As automation of dry carbon fiber manufacturing gains more and more momentum across the board, inspection systems become a crucial factor when it comes to assuring the quality of final products and the efficient use of available resources. Due to their ability to detect mistakes and faults at an early stage, it is straightforward to infer the great impact inspection systems can have when suitably integrated in a production line.
The systems presented in this entry are focused mainly in machine vision technology and cover inspection for both dry composite fabrics and post-infusion manufactured pieces. One of the main drawbacks they will need to overcome is the fact that carbon fabric absorbs a wide spectrum of light and presents a black color. Therefore, the design of an adequate lighting system will play a critical role at the task of detecting faults on the material (holes, fuzzballs, foreign-object-debris,etc.) and at providing good performance in the so called “dark-on-dark” scenario where vision systems tend to struggle.
The Apodius Vision System (AVS) is designed to measure the fiber orientation of composite fabrics and, based on the irregularities of the obtained pattern, also detect gaps or impurities that dry composite plies may exhibit. Specifically, it can take orientation angle measurements of 0.1º precision for every 50×50 mm² of both woven and non-woven fabrics thanks to its diffuse lighting technology that minimizes reflections on the fabric’s surface. Also, it is attachable to a robotic arm and, combined with an intuitive software interface the AVS, enables an easy integration of fabric inspection inside a production system.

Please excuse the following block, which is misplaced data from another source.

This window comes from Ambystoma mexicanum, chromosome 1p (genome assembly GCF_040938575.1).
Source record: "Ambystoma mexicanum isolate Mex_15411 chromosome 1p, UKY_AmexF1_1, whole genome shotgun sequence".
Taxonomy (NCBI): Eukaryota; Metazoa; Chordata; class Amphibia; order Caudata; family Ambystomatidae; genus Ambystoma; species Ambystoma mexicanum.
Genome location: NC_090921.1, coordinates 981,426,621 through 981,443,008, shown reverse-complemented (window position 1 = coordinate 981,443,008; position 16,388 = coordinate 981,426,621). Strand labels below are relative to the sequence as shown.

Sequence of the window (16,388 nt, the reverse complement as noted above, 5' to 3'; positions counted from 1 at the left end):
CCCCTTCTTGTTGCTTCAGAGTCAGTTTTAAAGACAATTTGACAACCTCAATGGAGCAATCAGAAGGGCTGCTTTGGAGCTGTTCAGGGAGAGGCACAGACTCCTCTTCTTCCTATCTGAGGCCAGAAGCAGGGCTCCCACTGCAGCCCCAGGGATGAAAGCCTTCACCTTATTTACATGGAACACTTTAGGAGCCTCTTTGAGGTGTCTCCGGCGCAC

Another product worth mentioning and highly related to quality control of composite parts is the FScan, designed by the Austrian applied research company Profactor. Instead of using the above mentioned diffuse lighting technique, their machine vision system exploits the reflection model of carbon fiber material and allows to produce high-contrast images. The sensor has a field of view of 60×60 mm² and its capable of scanning a surface with a speed of 1 m/s while detecting in real time all sorts of defects suchs as gaps, inclusions or missing rovings.
This French company with worldwide presence has a very strong background on automation of processes in several industries and is now expanding into the composite market. Their vast experience with different technologies allows them not only to look for defects in several kinds of fabrics, but also to inspect cracks, surface roughness and even fiber orientation of manufactured pieces, after the infusion process is completed. Contrary to 2D systems that infer the presence of defects from irregularities in the observed patterns, Edixia also makes use of 3D technologies which allows them to take direct measurements of the height of a wrinkle, depth irregularities or the 3D location of a cut edge.
Finally, although they do not integrate cameras in their solution, a very original alternative is provided by Suragus. Taking advantage of the conductive properties of carbon fiber, Suragus takes an eddy current approach for this problem, allowing them to successfully leap over the challenging “dark-on-dark” scenario of vision systems. Furthermore, since eddy currents have some penetration in the material, the obtained measurements are not limited to the properties of the surface but also cover a few layers below it. This enables fast inspection for mulitple-layer fabrics (up to 5-7) that otherwise could not be inspected with standard vision systems. Their current products are able to inspect a square surface of up to 600×600 mm² with a resolution up to 100-200 microns.